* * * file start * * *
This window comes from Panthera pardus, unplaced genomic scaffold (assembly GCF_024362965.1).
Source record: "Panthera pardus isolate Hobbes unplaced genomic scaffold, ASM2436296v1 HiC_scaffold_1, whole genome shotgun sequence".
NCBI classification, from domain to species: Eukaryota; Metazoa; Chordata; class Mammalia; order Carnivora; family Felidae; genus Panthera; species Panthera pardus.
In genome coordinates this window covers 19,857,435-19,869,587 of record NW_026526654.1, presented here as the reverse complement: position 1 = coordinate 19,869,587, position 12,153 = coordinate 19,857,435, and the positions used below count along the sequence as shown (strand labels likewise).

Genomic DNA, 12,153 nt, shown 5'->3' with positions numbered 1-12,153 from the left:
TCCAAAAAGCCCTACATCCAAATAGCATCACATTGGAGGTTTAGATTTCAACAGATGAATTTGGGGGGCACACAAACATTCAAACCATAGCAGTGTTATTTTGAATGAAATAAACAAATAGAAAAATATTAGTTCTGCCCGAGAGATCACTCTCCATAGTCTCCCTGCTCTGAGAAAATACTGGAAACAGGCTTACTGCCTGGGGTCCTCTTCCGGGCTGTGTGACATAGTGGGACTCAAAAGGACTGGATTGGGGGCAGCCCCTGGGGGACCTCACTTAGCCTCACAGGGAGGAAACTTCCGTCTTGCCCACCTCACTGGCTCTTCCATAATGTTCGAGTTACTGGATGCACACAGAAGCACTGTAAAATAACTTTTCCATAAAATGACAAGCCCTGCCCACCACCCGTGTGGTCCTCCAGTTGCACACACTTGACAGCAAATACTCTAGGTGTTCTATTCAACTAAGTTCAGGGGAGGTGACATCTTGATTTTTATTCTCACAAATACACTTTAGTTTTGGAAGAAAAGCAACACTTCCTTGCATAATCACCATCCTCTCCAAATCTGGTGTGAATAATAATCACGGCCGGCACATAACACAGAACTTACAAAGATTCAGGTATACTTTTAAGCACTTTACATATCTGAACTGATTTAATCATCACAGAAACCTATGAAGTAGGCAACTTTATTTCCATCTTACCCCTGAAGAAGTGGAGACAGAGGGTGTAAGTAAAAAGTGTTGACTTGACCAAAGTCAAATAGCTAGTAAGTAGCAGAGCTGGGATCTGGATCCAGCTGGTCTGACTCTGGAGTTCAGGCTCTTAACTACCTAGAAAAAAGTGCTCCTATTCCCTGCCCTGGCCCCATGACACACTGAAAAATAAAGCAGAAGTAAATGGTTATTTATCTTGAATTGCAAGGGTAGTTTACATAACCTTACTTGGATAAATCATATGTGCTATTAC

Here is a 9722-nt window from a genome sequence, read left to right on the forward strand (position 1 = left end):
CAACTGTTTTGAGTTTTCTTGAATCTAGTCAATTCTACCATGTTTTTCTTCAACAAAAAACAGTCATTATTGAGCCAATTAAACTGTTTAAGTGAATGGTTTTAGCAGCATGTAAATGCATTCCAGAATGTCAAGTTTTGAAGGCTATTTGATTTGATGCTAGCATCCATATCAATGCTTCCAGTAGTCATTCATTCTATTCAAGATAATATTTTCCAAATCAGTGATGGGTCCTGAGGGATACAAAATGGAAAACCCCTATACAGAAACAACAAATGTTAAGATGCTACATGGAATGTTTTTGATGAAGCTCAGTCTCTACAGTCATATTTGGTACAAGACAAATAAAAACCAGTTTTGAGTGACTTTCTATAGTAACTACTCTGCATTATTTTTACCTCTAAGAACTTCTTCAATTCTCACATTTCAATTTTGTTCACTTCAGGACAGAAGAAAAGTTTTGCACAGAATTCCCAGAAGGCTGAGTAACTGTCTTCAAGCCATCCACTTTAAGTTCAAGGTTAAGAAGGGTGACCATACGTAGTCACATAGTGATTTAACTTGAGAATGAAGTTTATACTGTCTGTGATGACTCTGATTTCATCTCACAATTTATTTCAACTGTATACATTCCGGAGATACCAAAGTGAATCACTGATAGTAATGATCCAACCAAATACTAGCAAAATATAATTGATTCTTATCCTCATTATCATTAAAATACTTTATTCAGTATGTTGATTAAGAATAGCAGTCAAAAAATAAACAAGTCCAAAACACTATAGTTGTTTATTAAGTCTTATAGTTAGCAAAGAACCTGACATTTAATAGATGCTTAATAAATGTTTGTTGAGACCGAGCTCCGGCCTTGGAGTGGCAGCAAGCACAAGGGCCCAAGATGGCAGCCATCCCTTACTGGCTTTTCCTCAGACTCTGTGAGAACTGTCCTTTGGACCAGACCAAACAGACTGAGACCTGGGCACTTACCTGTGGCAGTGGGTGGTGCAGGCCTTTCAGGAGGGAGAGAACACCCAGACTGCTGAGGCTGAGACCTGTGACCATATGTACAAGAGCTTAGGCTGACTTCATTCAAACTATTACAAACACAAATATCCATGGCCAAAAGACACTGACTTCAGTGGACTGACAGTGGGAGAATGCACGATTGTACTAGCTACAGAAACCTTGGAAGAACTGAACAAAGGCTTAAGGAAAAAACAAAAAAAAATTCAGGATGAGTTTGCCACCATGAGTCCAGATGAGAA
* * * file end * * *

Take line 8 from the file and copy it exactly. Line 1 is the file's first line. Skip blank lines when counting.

CAACTGTTTTGAGTTTTCTTGAATCTAGTCAATTCTACCATGTTTTTCTTCAACAAAAAACAGTCATTATTGAGCCAATTAAACTGTTTAAGTGAATGGTTTTAGCAGCATGTAAATGCATTCCAGAATGTCAAGTTTTGAAGGCTATTTGATTTGATGCTAGCATCCATATCAATGCTTCCAGTAGTCATTCATTCTATTCAAGATAATATTTTCCAAATCAGTGATGGGTCCTGAGGGATACAAAATGGAAAACCCCTATACAGAAACAACAAATGTTAAGATGCTACATGGAATGTTTTTGATGAAGCTCAGTCTCTACAGTCATATTTGGTACAAGACAAATAAAAACCAGTTTTGAGTGACTTTCTATAGTAACTACTCTGCATTATTTTTACCTCTAAGAACTTCTTCAATTCTCACATTTCAATTTTGTTCACTTCAGGACAGAAGAAAAGTTTTGCACAGAATTCCCAGAAGGCTGAGTAACTGTCTTCAAGCCATCCACTTTAAGTTCAAGGTTAAGAAGGGTGACCATACGTAGTCACATAGTGATTTAACTTGAGAATGAAGTTTATACTGTCTGTGATGACTCTGATTTCATCTCACAATTTATTTCAACTGTATACATTCCGGAGATACCAAAGTGAATCACTGATAGTAATGATCCAACCAAATACTAGCAAAATATAATTGATTCTTATCCTCATTATCATTAAAATACTTTATTCAGTATGTTGATTAAGAATAGCAGTCAAAAAATAAACAAGTCCAAAACACTATAGTTGTTTATTAAGTCTTATAGTTAGCAAAGAACCTGACATTTAATAGATGCTTAATAAATGTTTGTTGAGACCGAGCTCCGGCCTTGGAGTGGCAGCAAGCACAAGGGCCCAAGATGGCAGCCATCCCTTACTGGCTTTTCCTCAGACTCTGTGAGAACTGTCCTTTGGACCAGACCAAACAGACTGAGACCTGGGCACTTACCTGTGGCAGTGGGTGGTGCAGGCCTTTCAGGAGGGAGAGAACACCCAGACTGCTGAGGCTGAGACCTGTGACCATATGTACAAGAGCTTAGGCTGACTTCATTCAAACTATTACAAACACAAATATCCATGGCCAAAAGACACTGACTTCAGTGGACTGACAGTGGGAGAATGCACGATTGTACTAGCTACAGAAACCTTGGAAGAACTGAACAAAGGCTTAAGGAAAAAACAAAAAAAAATTCAGGATGAGTTTGCCACCATGAGTCCAGATGAGAA